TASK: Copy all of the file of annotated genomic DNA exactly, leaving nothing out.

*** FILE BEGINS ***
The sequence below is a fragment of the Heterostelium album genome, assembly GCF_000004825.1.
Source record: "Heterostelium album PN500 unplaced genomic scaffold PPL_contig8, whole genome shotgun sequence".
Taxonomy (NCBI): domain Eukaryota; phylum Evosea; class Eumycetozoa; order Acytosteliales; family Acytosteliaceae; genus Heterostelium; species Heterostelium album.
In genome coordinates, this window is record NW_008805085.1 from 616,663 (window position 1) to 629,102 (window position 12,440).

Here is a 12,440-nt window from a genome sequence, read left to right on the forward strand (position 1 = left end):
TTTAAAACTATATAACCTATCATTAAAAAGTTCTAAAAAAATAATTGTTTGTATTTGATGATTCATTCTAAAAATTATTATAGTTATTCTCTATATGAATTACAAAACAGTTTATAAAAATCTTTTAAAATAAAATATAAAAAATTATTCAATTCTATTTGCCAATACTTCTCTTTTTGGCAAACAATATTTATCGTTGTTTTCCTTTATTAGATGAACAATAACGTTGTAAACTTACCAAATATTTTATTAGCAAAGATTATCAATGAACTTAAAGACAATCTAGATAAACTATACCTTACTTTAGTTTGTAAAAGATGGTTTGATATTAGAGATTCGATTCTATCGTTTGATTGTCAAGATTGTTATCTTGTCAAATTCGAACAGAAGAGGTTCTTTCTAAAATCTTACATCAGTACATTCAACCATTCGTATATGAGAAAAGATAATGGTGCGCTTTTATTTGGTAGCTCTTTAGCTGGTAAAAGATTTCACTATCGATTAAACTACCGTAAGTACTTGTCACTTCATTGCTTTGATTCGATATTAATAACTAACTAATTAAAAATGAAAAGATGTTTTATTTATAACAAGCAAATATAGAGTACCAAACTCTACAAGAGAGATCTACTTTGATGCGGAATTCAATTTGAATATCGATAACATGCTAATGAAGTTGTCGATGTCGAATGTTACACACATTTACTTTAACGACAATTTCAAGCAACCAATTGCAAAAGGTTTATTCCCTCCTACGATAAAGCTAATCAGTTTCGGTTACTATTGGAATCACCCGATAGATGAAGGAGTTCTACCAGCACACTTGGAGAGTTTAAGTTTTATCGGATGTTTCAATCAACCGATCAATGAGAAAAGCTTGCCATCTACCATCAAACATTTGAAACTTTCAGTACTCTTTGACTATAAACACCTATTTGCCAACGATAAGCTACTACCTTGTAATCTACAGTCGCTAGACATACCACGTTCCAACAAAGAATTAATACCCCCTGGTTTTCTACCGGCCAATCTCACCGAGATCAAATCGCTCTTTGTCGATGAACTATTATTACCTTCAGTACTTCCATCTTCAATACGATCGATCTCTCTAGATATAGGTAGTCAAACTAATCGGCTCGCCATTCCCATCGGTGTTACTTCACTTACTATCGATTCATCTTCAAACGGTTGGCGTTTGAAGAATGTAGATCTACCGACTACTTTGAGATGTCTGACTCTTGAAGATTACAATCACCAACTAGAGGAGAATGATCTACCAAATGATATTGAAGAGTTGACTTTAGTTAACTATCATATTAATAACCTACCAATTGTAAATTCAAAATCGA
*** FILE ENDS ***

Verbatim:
The sequence below is a fragment of the Heterostelium album genome, assembly GCF_000004825.1.
Source record: "Heterostelium album PN500 unplaced genomic scaffold PPL_contig8, whole genome shotgun sequence".
Taxonomy (NCBI): domain Eukaryota; phylum Evosea; class Eumycetozoa; order Acytosteliales; family Acytosteliaceae; genus Heterostelium; species Heterostelium album.
In genome coordinates, this window is record NW_008805085.1 from 616,663 (window position 1) to 629,102 (window position 12,440).

Here is a 12,440-nt window from a genome sequence, read left to right on the forward strand (position 1 = left end):
TTTAAAACTATATAACCTATCATTAAAAAGTTCTAAAAAAATAATTGTTTGTATTTGATGATTCATTCTAAAAATTATTATAGTTATTCTCTATATGAATTACAAAACAGTTTATAAAAATCTTTTAAAATAAAATATAAAAAATTATTCAATTCTATTTGCCAATACTTCTCTTTTTGGCAAACAATATTTATCGTTGTTTTCCTTTATTAGATGAACAATAACGTTGTAAACTTACCAAATATTTTATTAGCAAAGATTATCAATGAACTTAAAGACAATCTAGATAAACTATACCTTACTTTAGTTTGTAAAAGATGGTTTGATATTAGAGATTCGATTCTATCGTTTGATTGTCAAGATTGTTATCTTGTCAAATTCGAACAGAAGAGGTTCTTTCTAAAATCTTACATCAGTACATTCAACCATTCGTATATGAGAAAAGATAATGGTGCGCTTTTATTTGGTAGCTCTTTAGCTGGTAAAAGATTTCACTATCGATTAAACTACCGTAAGTACTTGTCACTTCATTGCTTTGATTCGATATTAATAACTAACTAATTAAAAATGAAAAGATGTTTTATTTATAACAAGCAAATATAGAGTACCAAACTCTACAAGAGAGATCTACTTTGATGCGGAATTCAATTTGAATATCGATAACATGCTAATGAAGTTGTCGATGTCGAATGTTACACACATTTACTTTAACGACAATTTCAAGCAACCAATTGCAAAAGGTTTATTCCCTCCTACGATAAAGCTAATCAGTTTCGGTTACTATTGGAATCACCCGATAGATGAAGGAGTTCTACCAGCACACTTGGAGAGTTTAAGTTTTATCGGATGTTTCAATCAACCGATCAATGAGAAAAGCTTGCCATCTACCATCAAACATTTGAAACTTTCAGTACTCTTTGACTATAAACACCTATTTGCCAACGATAAGCTACTACCTTGTAATCTACAGTCGCTAGACATACCACGTTCCAACAAAGAATTAATACCCCCTGGTTTTCTACCGGCCAATCTCACCGAGATCAAATCGCTCTTTGTCGATGAACTATTATTACCTTCAGTACTTCCATCTTCAATACGATCGATCTCTCTAGATATAGGTAGTCAAACTAATCGGCTCGCCATTCCCATCGGTGTTACTTCACTTACTATCGATTCATCTTCAAACGGTTGGCGTTTGAAGAATGTAGATCTACCGACTACTTTGAGATGTCTGACTCTTGAAGATTACAATCACCAACTAGAGGAGAATGATCTACCAAATGATATTGAAGAGTTGACTTTAGTTAACTATCATATTAATAACCTACCAATTGTAAATTCAAAATCGA